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Commercial ocean fertilization: a wise use of scientific discovery?

Ocean fertilization as a means to reduce or mitigate the greenhouse gas carbon dioxide (CO2) and stimulate fish production is a theory that has gained growing attention in the media and among some scientists, both pro and con. Penny Chisholm, the McAfee Professor of Engineering, is concerned that proponents of the approach ignore critical results from experiments that are aimed at studying the potential unintended consequences of ocean fertilization.

Dr. Chisholm, a professor in the Department of Civil and Environmental Engineering and the Department of Biology, is part of a National Center for Research on Ocean Carbon Sequestration sponsored by the US Department of Energy. Her role is to insure that adequate attention is given to unintentional consequences in developing hypothetical ocean fertilization scenarios.

"First and foremost, one cannot predict the results of sustained fertilization (as would be required for any lasting effect) from the short-term, small-scale scientific experiments that have been conducted," she warned.


Ocean-fertilization proposals call for taking fertilizer (for example, iron) from the land and putting it into the oceans to stimulate photosynthesis in microorganisms known as phytoplankton. Photosynthesis converts CO2 gas into organic carbon (e.g. sugars, fats and proteins), the mass of living organisms.

Worrisome uncertainties have arisen among many scientists regarding schemes to reduce CO2 in the earth's atmosphere and to stimulate fish production by increasing the growth of phytoplankton. These uncertainties are being studied by Professor Chisholm, who has said there is a "desperate need" for an open discussion of these options among scientists and stakeholders "so we can make the best use of our scientific knowledge and develop sound international agreements on the future use of the Ocean Common."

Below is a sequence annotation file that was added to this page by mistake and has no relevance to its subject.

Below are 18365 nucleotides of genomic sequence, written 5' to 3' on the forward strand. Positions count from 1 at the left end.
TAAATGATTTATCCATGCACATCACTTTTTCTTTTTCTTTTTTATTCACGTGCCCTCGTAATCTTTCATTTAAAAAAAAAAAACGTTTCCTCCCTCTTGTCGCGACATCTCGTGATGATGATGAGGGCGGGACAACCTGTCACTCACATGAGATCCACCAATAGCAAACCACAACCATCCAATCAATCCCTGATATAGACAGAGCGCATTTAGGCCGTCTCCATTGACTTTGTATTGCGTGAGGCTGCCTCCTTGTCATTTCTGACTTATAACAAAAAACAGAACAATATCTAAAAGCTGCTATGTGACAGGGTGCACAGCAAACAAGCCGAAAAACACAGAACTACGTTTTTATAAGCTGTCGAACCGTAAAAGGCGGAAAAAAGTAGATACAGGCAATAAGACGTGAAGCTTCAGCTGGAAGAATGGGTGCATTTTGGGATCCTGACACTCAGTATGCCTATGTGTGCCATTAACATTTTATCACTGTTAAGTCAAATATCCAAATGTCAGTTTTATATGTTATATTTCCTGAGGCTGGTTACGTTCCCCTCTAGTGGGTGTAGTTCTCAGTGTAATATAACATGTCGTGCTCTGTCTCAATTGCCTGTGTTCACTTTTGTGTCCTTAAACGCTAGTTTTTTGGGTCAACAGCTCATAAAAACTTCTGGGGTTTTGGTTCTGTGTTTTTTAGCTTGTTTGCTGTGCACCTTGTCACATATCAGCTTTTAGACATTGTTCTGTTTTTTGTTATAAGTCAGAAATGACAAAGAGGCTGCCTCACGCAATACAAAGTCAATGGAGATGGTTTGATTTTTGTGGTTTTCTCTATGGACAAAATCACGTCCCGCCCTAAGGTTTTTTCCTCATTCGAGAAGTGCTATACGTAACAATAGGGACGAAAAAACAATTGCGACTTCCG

But attempts to fertilize the ocean on a large scale are already in the advanced stages of development. Dr. Michael Markels Jr., an entrepreneur, has obtained both rights and US patents to proceed with fertilization of at least 100,000 square miles of the Marshall Islands ocean area, roughly the size of Nevada.

"When applied to large areas of the barren tropical seas, ocean farming can increase the phytoplankton, the base of the food chain," Dr. Markels said. "This can result in an increase in fish catch by a factor of 400 or more. A 53,000-square-mile ocean area might see the fish catch go to 50 million tons per year. The carbon dioxide absorbed initially could exceed the production by the United States from the burning of fossil fuels." (He discusses his ocean-farming idea in this web document.)

These claims reflect a wider desire in society both to reduce global warming from elevated CO2 in the atmosphere, and to increase the food supply to support a rapidly increasing global human population. They are predicated in theory upon three small-scale recent ocean fertilization experiments that have shown that addition of iron can stimulate phytoplankton growth in high-nutrient regions of the open seas. In one, a group of oceanographers including Professor Chisholm found that the addition of iron into certain small locations in the equatorial Pacific Ocean caused the phytoplankton to suddenly grow in abundance.